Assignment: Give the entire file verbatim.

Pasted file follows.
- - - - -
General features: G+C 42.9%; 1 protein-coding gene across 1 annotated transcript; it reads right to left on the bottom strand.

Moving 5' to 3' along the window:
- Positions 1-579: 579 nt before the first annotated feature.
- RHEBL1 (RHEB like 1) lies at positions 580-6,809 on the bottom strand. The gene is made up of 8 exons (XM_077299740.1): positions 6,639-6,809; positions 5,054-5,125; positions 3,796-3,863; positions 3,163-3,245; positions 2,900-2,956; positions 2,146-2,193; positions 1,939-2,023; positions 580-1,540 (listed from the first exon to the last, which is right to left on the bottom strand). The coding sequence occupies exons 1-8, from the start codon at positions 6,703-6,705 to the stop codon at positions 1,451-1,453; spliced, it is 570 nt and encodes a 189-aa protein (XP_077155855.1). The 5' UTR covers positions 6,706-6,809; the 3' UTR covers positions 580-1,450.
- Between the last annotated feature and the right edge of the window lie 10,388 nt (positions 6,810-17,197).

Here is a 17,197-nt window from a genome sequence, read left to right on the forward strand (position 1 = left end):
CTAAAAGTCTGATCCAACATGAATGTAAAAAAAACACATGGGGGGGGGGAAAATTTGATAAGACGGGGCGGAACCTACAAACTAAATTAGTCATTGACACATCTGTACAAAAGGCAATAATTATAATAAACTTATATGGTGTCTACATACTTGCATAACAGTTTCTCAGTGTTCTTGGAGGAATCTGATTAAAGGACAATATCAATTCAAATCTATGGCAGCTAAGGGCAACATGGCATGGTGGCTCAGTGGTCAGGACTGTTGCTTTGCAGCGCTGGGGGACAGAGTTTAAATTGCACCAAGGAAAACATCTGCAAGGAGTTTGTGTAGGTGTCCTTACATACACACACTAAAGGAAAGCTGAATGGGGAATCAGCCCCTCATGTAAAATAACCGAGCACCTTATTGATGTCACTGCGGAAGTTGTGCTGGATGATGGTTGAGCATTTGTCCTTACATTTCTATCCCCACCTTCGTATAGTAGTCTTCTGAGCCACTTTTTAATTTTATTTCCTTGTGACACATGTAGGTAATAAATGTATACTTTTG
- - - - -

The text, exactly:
General features: G+C 42.9%; 1 protein-coding gene across 1 annotated transcript; it reads right to left on the bottom strand.

Moving 5' to 3' along the window:
- Positions 1-579: 579 nt before the first annotated feature.
- RHEBL1 (RHEB like 1) lies at positions 580-6,809 on the bottom strand. The gene is made up of 8 exons (XM_077299740.1): positions 6,639-6,809; positions 5,054-5,125; positions 3,796-3,863; positions 3,163-3,245; positions 2,900-2,956; positions 2,146-2,193; positions 1,939-2,023; positions 580-1,540 (listed from the first exon to the last, which is right to left on the bottom strand). The coding sequence occupies exons 1-8, from the start codon at positions 6,703-6,705 to the stop codon at positions 1,451-1,453; spliced, it is 570 nt and encodes a 189-aa protein (XP_077155855.1). The 5' UTR covers positions 6,706-6,809; the 3' UTR covers positions 580-1,450.
- Between the last annotated feature and the right edge of the window lie 10,388 nt (positions 6,810-17,197).

Here is a 17,197-nt window from a genome sequence, read left to right on the forward strand (position 1 = left end):
CTAAAAGTCTGATCCAACATGAATGTAAAAAAAACACATGGGGGGGGGGAAAATTTGATAAGACGGGGCGGAACCTACAAACTAAATTAGTCATTGACACATCTGTACAAAAGGCAATAATTATAATAAACTTATATGGTGTCTACATACTTGCATAACAGTTTCTCAGTGTTCTTGGAGGAATCTGATTAAAGGACAATATCAATTCAAATCTATGGCAGCTAAGGGCAACATGGCATGGTGGCTCAGTGGTCAGGACTGTTGCTTTGCAGCGCTGGGGGACAGAGTTTAAATTGCACCAAGGAAAACATCTGCAAGGAGTTTGTGTAGGTGTCCTTACATACACACACTAAAGGAAAGCTGAATGGGGAATCAGCCCCTCATGTAAAATAACCGAGCACCTTATTGATGTCACTGCGGAAGTTGTGCTGGATGATGGTTGAGCATTTGTCCTTACATTTCTATCCCCACCTTCGTATAGTAGTCTTCTGAGCCACTTTTTAATTTTATTTCCTTGTGACACATGTAGGTAATAAATGTATACTTTTG